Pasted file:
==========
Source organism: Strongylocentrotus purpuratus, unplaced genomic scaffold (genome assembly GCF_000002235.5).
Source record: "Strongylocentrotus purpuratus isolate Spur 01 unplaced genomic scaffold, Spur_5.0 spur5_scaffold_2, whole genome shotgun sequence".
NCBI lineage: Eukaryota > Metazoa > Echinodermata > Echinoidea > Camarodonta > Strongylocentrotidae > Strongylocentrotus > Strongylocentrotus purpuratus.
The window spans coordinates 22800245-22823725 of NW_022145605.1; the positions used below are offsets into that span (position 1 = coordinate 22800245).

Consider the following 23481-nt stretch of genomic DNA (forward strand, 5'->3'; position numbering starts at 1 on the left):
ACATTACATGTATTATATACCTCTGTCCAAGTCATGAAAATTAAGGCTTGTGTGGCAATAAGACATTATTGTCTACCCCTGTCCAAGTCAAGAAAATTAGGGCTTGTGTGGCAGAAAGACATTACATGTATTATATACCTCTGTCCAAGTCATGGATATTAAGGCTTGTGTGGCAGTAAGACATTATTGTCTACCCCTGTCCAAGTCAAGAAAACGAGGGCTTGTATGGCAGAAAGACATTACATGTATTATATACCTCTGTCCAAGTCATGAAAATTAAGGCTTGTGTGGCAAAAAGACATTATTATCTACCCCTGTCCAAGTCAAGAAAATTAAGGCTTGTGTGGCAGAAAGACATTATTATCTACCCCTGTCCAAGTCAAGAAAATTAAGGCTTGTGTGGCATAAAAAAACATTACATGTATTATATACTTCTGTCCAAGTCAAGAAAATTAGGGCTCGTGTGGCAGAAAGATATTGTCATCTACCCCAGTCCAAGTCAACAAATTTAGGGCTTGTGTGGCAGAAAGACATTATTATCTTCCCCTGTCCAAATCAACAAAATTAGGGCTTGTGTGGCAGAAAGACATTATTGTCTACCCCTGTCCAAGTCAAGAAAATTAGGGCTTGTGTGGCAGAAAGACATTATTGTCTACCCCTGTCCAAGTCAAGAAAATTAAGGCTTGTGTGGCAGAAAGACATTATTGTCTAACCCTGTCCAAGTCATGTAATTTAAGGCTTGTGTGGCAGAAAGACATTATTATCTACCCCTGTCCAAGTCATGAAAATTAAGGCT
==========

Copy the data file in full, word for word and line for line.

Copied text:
Source organism: Strongylocentrotus purpuratus, unplaced genomic scaffold (genome assembly GCF_000002235.5).
Source record: "Strongylocentrotus purpuratus isolate Spur 01 unplaced genomic scaffold, Spur_5.0 spur5_scaffold_2, whole genome shotgun sequence".
NCBI lineage: Eukaryota > Metazoa > Echinodermata > Echinoidea > Camarodonta > Strongylocentrotidae > Strongylocentrotus > Strongylocentrotus purpuratus.
The window spans coordinates 22800245-22823725 of NW_022145605.1; the positions used below are offsets into that span (position 1 = coordinate 22800245).

Consider the following 23481-nt stretch of genomic DNA (forward strand, 5'->3'; position numbering starts at 1 on the left):
ACATTACATGTATTATATACCTCTGTCCAAGTCATGAAAATTAAGGCTTGTGTGGCAATAAGACATTATTGTCTACCCCTGTCCAAGTCAAGAAAATTAGGGCTTGTGTGGCAGAAAGACATTACATGTATTATATACCTCTGTCCAAGTCATGGATATTAAGGCTTGTGTGGCAGTAAGACATTATTGTCTACCCCTGTCCAAGTCAAGAAAACGAGGGCTTGTATGGCAGAAAGACATTACATGTATTATATACCTCTGTCCAAGTCATGAAAATTAAGGCTTGTGTGGCAAAAAGACATTATTATCTACCCCTGTCCAAGTCAAGAAAATTAAGGCTTGTGTGGCAGAAAGACATTATTATCTACCCCTGTCCAAGTCAAGAAAATTAAGGCTTGTGTGGCATAAAAAAACATTACATGTATTATATACTTCTGTCCAAGTCAAGAAAATTAGGGCTCGTGTGGCAGAAAGATATTGTCATCTACCCCAGTCCAAGTCAACAAATTTAGGGCTTGTGTGGCAGAAAGACATTATTATCTTCCCCTGTCCAAATCAACAAAATTAGGGCTTGTGTGGCAGAAAGACATTATTGTCTACCCCTGTCCAAGTCAAGAAAATTAGGGCTTGTGTGGCAGAAAGACATTATTGTCTACCCCTGTCCAAGTCAAGAAAATTAAGGCTTGTGTGGCAGAAAGACATTATTGTCTAACCCTGTCCAAGTCATGTAATTTAAGGCTTGTGTGGCAGAAAGACATTATTATCTACCCCTGTCCAAGTCATGAAAATTAAGGCT